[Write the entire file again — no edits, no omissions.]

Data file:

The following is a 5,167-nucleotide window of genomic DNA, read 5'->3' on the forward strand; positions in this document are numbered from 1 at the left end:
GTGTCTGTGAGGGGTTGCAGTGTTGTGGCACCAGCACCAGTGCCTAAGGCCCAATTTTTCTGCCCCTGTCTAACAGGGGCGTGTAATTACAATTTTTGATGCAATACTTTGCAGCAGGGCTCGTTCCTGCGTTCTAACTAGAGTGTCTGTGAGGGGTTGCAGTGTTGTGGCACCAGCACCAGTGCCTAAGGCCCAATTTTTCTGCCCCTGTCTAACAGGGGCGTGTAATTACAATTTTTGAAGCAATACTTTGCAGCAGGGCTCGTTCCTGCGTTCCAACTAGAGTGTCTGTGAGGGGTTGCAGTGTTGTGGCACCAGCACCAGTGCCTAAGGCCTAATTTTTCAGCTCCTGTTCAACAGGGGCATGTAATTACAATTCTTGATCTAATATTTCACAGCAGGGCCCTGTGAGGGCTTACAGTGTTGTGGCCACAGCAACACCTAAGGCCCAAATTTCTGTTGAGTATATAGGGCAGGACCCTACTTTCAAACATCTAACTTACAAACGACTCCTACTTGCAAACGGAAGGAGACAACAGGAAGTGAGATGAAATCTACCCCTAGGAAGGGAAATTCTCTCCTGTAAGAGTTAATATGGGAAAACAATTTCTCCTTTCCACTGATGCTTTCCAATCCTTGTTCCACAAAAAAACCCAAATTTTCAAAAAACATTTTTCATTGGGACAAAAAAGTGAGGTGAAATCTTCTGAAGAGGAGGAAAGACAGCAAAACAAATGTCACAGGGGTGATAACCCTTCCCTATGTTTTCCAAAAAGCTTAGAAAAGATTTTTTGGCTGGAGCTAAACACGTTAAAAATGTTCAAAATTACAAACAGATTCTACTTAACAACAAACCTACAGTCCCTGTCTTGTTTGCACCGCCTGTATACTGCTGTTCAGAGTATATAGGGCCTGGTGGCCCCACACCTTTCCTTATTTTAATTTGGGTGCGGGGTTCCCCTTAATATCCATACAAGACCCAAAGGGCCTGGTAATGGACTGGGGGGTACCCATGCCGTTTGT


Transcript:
The following is a 5,167-nucleotide window of genomic DNA, read 5'->3' on the forward strand; positions in this document are numbered from 1 at the left end:
GTGTCTGTGAGGGGTTGCAGTGTTGTGGCACCAGCACCAGTGCCTAAGGCCCAATTTTTCTGCCCCTGTCTAACAGGGGCGTGTAATTACAATTTTTGATGCAATACTTTGCAGCAGGGCTCGTTCCTGCGTTCTAACTAGAGTGTCTGTGAGGGGTTGCAGTGTTGTGGCACCAGCACCAGTGCCTAAGGCCCAATTTTTCTGCCCCTGTCTAACAGGGGCGTGTAATTACAATTTTTGAAGCAATACTTTGCAGCAGGGCTCGTTCCTGCGTTCCAACTAGAGTGTCTGTGAGGGGTTGCAGTGTTGTGGCACCAGCACCAGTGCCTAAGGCCTAATTTTTCAGCTCCTGTTCAACAGGGGCATGTAATTACAATTCTTGATCTAATATTTCACAGCAGGGCCCTGTGAGGGCTTACAGTGTTGTGGCCACAGCAACACCTAAGGCCCAAATTTCTGTTGAGTATATAGGGCAGGACCCTACTTTCAAACATCTAACTTACAAACGACTCCTACTTGCAAACGGAAGGAGACAACAGGAAGTGAGATGAAATCTACCCCTAGGAAGGGAAATTCTCTCCTGTAAGAGTTAATATGGGAAAACAATTTCTCCTTTCCACTGATGCTTTCCAATCCTTGTTCCACAAAAAAACCCAAATTTTCAAAAAACATTTTTCATTGGGACAAAAAAGTGAGGTGAAATCTTCTGAAGAGGAGGAAAGACAGCAAAACAAATGTCACAGGGGTGATAACCCTTCCCTATGTTTTCCAAAAAGCTTAGAAAAGATTTTTTGGCTGGAGCTAAACACGTTAAAAATGTTCAAAATTACAAACAGATTCTACTTAACAACAAACCTACAGTCCCTGTCTTGTTTGCACCGCCTGTATACTGCTGTTCAGAGTATATAGGGCCTGGTGGCCCCACACCTTTCCTTATTTTAATTTGGGTGCGGGGTTCCCCTTAATATCCATACAAGACCCAAAGGGCCTGGTAATGGACTGGGGGGTACCCATGCCGTTTGT